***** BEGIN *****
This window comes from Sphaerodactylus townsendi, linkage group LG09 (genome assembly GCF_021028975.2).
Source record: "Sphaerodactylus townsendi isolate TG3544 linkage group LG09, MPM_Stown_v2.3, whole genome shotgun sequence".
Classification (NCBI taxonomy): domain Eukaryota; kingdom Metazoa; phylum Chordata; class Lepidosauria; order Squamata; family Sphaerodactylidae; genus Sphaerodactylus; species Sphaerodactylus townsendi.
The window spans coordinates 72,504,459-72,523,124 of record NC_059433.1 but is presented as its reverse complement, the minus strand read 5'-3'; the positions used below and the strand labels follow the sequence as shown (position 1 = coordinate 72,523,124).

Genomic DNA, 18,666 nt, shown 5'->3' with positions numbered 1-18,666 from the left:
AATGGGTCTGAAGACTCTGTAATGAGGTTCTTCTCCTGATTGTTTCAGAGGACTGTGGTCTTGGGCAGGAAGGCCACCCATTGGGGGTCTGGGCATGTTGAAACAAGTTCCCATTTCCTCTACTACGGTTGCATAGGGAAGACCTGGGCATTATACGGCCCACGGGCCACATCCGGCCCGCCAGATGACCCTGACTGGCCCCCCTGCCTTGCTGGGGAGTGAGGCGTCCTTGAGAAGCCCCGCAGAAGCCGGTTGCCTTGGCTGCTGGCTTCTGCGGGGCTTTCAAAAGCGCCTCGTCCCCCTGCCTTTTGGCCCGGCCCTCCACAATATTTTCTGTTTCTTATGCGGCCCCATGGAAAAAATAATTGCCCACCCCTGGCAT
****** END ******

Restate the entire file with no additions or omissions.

This window comes from Sphaerodactylus townsendi, linkage group LG09 (genome assembly GCF_021028975.2).
Source record: "Sphaerodactylus townsendi isolate TG3544 linkage group LG09, MPM_Stown_v2.3, whole genome shotgun sequence".
Classification (NCBI taxonomy): domain Eukaryota; kingdom Metazoa; phylum Chordata; class Lepidosauria; order Squamata; family Sphaerodactylidae; genus Sphaerodactylus; species Sphaerodactylus townsendi.
The window spans coordinates 72,504,459-72,523,124 of record NC_059433.1 but is presented as its reverse complement, the minus strand read 5'-3'; the positions used below and the strand labels follow the sequence as shown (position 1 = coordinate 72,523,124).

Genomic DNA, 18,666 nt, shown 5'->3' with positions numbered 1-18,666 from the left:
AATGGGTCTGAAGACTCTGTAATGAGGTTCTTCTCCTGATTGTTTCAGAGGACTGTGGTCTTGGGCAGGAAGGCCACCCATTGGGGGTCTGGGCATGTTGAAACAAGTTCCCATTTCCTCTACTACGGTTGCATAGGGAAGACCTGGGCATTATACGGCCCACGGGCCACATCCGGCCCGCCAGATGACCCTGACTGGCCCCCCTGCCTTGCTGGGGAGTGAGGCGTCCTTGAGAAGCCCCGCAGAAGCCGGTTGCCTTGGCTGCTGGCTTCTGCGGGGCTTTCAAAAGCGCCTCGTCCCCCTGCCTTTTGGCCCGGCCCTCCACAATATTTTCTGTTTCTTATGCGGCCCCATGGAAAAAATAATTGCCCACCCCTGGCAT